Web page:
Just the day before, ironically, I “celebrated” my 365th day cancer free. A birthday of sorts. Some women begin counting on the day of their diagnosis. Under the reasoning that we all become survivors the day we take on this fight. Others, like myself, prefer a more joyous date to memorialize - the date I was finally free of cancer. That date for me is July 24. The date of my double mastectomy. My surgeon found “residue cancer” within my tumor during surgery and removed it along with my boobs in one 4-hour operation. As a cancer patient, you hope for pCR (Pathological Complete Response) meaning there is no cancer left after chemo therapy. Approximately one-third of TNBC survivors receive pCR. I, however, was not among them.
From the very moment of my diagnosis, I knew I wanted to be a part of finding a “cure”. If this fucking disease was going to enter my body, I was going to fight like hell to kill it - for me and for anyone who would have the misfortune to follow me.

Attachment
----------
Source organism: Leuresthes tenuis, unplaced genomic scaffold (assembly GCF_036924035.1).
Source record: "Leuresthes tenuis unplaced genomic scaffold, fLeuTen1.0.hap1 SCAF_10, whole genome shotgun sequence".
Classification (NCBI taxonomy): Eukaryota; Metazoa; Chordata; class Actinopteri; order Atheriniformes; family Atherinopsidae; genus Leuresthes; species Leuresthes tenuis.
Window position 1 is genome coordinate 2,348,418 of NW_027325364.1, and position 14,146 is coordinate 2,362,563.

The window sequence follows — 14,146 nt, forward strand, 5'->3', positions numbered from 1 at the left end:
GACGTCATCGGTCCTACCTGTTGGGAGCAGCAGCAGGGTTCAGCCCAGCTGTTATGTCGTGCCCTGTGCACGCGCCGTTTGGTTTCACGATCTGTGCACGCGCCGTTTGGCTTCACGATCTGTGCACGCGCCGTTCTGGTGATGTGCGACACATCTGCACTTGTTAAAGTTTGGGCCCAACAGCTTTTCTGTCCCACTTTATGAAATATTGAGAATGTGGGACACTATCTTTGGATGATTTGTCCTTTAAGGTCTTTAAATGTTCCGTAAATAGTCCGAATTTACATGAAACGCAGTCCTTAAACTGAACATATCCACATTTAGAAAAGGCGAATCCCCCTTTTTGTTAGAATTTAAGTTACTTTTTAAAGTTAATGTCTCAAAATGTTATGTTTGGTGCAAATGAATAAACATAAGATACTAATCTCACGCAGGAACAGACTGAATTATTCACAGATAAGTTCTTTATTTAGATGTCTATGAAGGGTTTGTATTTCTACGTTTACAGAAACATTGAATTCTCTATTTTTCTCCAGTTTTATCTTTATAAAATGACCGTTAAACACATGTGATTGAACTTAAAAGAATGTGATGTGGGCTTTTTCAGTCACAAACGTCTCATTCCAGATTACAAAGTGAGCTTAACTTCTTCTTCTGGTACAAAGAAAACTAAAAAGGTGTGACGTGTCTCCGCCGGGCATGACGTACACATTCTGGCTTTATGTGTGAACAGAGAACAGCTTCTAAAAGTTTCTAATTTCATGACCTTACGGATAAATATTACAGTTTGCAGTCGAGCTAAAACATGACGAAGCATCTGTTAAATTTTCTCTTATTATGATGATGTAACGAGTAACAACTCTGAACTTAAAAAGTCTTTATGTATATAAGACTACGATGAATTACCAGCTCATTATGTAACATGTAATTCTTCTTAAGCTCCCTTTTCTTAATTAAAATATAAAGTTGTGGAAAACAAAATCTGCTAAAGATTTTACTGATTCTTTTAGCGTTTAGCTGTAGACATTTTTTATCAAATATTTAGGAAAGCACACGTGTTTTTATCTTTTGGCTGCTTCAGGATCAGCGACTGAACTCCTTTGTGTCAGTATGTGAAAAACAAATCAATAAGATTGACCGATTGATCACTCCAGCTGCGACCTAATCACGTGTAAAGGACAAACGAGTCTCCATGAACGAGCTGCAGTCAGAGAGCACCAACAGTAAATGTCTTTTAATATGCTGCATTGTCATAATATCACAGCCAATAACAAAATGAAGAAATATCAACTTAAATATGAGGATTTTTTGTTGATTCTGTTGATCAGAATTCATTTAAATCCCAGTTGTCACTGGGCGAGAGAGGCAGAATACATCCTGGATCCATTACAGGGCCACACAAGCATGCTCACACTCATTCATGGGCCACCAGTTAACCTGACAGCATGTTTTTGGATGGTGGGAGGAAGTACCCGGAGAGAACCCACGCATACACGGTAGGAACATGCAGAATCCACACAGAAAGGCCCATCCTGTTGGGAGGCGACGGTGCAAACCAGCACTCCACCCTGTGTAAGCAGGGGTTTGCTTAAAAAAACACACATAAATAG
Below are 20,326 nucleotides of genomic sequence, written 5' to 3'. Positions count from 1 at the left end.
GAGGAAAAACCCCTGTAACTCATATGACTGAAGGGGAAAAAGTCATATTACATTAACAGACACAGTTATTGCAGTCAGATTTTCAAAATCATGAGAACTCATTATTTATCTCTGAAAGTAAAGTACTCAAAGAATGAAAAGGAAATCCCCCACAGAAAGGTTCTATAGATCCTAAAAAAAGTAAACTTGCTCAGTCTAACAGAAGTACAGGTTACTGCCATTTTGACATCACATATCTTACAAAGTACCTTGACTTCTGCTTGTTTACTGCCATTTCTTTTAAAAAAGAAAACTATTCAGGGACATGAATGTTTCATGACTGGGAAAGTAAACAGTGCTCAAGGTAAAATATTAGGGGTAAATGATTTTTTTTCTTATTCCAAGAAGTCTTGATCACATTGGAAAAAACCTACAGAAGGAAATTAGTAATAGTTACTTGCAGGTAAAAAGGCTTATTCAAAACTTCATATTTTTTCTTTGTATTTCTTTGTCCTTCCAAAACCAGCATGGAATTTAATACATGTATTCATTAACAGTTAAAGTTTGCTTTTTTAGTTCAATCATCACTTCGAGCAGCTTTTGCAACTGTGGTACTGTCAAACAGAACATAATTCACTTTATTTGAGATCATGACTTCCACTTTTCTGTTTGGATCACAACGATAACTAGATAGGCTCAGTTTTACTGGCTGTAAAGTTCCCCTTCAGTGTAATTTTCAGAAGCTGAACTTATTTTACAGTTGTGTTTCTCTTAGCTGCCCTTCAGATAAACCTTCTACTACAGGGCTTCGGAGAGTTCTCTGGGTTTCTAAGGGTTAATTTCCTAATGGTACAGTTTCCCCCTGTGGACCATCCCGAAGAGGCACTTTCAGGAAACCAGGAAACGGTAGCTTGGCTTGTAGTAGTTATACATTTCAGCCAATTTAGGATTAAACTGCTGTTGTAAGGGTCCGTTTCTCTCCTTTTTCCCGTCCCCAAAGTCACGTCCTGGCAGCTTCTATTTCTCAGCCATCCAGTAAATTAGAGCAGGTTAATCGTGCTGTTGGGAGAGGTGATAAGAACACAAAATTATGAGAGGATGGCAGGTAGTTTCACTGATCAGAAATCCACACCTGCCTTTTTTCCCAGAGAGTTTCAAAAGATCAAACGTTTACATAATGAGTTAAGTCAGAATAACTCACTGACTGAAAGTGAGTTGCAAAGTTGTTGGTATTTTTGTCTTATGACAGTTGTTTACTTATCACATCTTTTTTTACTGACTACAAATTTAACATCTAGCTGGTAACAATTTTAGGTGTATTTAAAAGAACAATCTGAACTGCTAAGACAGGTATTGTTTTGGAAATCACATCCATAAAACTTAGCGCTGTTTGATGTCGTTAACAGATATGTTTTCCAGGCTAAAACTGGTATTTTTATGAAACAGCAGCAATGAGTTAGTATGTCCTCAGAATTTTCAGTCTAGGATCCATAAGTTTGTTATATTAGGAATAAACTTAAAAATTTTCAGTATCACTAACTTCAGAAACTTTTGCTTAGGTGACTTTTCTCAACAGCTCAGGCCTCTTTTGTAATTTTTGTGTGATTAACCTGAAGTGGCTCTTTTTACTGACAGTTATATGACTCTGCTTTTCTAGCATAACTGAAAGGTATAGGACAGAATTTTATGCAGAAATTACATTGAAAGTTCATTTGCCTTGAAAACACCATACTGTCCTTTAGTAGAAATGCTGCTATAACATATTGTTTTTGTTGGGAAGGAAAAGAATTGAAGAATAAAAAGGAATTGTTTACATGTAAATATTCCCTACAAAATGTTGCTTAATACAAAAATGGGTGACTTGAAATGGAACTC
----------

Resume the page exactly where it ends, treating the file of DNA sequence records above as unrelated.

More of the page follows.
Finding a “cure” for cancer - all cancers - lies in the field of clinical trials. Basically, doctors and researchers think they may have discovered something, a drug, a test, a vaccine, but to find out if it helps or works they need humans to step up and offer their bodies to research. Many folks find themselves on clinical trials because nothing else it is working for them. They have metastatic cancer (stage IV) which at that point is incurable. They’ve tried all proven methods, drug, therapies, yet they continue to get sicker. I, fortunately, am not in that position. I’m entering a clinical trial to hopefully keep my cancer from returning. Thus, helping others remain cancer free, and in doing so I’m willing to take on the risks of the unknown. Look, once you have stared down cancer, little else is as scary.